• The Little Book of the Hidden People: Twenty Stories of Elves from Icelandic Folklore

  • By: Alda Sigmundsdottir
  • Narrated by: Alda Sigmundsdottir
  • Length: 2 hrs and 44 mins
  • 4.5 out of 5 stars (42 ratings)

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Publisher's Summary

Icelandic folklore is rife with tales of elves and hidden people that inhabited hills and rocks in the landscape. But what do those elf stories really tell us about the Iceland of old and the people who lived there? 

In this book, author Alda Sigmundsdóttir presents 20 translated elf stories from Icelandic folklore, along with fascinating notes on the context from which they sprung. The international media has had a particular infatuation with the Icelanders’ elf belief, generally using it to propagate some kind of “kooky Icelanders” myth. Yet Iceland’s elf folklore, at its core, reflects the plight of a nation living in abject poverty on the edge of the inhabitable world, and its people’s heroic efforts to survive, physically, emotionally, and spiritually. 

That is what the stories of the elves, or hidden people, are really about. In a country that was, at times, virtually uninhabitable, where poverty was endemic and death and grief a part of daily life, the Icelanders nurtured a belief in a world that existed parallel to their own. This was the world of the hidden people, which more often than not was a projection of the most fervent dreams and desires of the human population. 

The hidden people lived inside hillocks, cliffs, or boulders, very close to the abodes of the humans. Their homes were furnished with fine, sumptuous objects. Their clothes were luxurious, their adornments beautiful. Their livestock was better and fatter, their sheep yielded more wool than regular sheep, their crops were more bounteous. They even had supernatural powers: They could make themselves visible or invisible at will, and they could see the future. 

To the Icelanders, stories of elves and hidden people are an integral part of the cultural and psychological fabric of their nation. They are a part of their identity, a reflection of the struggles, hopes, resilience, and endurance of their people. All this and more is the subject of this book.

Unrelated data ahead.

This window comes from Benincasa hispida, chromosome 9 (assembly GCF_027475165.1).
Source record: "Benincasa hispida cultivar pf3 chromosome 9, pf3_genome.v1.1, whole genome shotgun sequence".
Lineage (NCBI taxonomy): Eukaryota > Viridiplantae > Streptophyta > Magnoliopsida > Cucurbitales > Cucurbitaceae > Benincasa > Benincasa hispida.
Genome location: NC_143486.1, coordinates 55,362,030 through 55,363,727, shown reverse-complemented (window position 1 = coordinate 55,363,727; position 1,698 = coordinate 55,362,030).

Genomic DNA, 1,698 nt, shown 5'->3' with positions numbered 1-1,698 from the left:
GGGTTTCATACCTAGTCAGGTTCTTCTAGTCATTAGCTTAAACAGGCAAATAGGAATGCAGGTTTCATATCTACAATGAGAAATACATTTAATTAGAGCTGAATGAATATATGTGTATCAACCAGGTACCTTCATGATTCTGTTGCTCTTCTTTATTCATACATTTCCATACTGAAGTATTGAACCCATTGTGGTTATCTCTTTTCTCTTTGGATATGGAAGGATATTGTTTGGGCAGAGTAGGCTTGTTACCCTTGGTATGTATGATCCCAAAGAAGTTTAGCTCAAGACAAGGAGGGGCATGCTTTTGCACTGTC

©2019 Little Books Publishing (P)2019 Little Books Publishing

What listeners say about The Little Book of the Hidden People: Twenty Stories of Elves from Icelandic Folklore

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Fantastic

A very enjoyable and illuminating listen. A glance into a beautiful tradition and culture
of Iceland

1 person found this helpful

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interesting fun and informative Tales from Iceland

I do love hearing the story read by an Icelander. the author's notes are interesting, insightful, and personable. It was a fun book to listen to and a joy for me to learn more about these Icelandic folk Legends.

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An Enchanting Book of Magic and Mystery

I have read many collections of folktales about elves, trolls, and fairy peoples yet this was one of the best. The stories are gripping, suspenseful, and humorous (often darkly so) with the author's notes at the end of each chapter, which offer context and interpretation in regards to Icelandic history. The narration is beautiful, just the right speed and easy to follow as an audiobook. I listened to the whole thing over a few days of walking outside. Then immediately bought another of her books. I highly recommend this book!

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Love this book

Iceland is a gorgeous place like nowhere else on earth. I enjoyed hearing all of these stories. When I lived there in a very rural area it was easy to believe in elves. Especially if you are miles from other people and things are always getting moved around the house or yard. I highly recommend this book to everyone.

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pure enjoyment

The stories were simple and rich at the same time. loved listening to the crisp clear voice in a beautiful cadence. The introduction felt long at first and I wanted to get to the tales, but once the tales started I was entranced and appreciated some of the explanations given.

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  • Gerald T. Walford
  • 09-03-19

Enchanting

Enchanting...and NOT just in the elvish way! I loved the humanity and the understated drama within the deceptively simple narratives. Then there are the notes which add yet more layers of meaning to the stories. Alda Sigmundsdottir has a great voice to listen to: warm, direct, and accessible, and her message is a powerful one: Icelandic elves are not cutesy, quirky escapism. They're something rather more than that: a mental map and reference point for the old Icelanders, and a way of making life in the farthest North more bearable through the long wintertimes. As such their alive with coded messages, ideals and issues. A real joy to listen to! I still can't tell you why exactly these stories from so long ago and so far away have such an ability to draw you in: there's strangeness for sure, but also shocks of recognition and connection. Anyway, I loved this, and have downloaded Alda's other book from audible on the strength of it. Amazing!

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  • Miss Jennings
  • 07-15-19

Fascinating folk tales and history from Iecland

If you've ever seen any of those media stories about "those quirky Icelanders and their belief in elves", this book will teach you the rich literary tradition and harsh reality behind those stories. It's also fantastic to have a native speaker read the Icelandic words, place names, etc. Definitely recommend!

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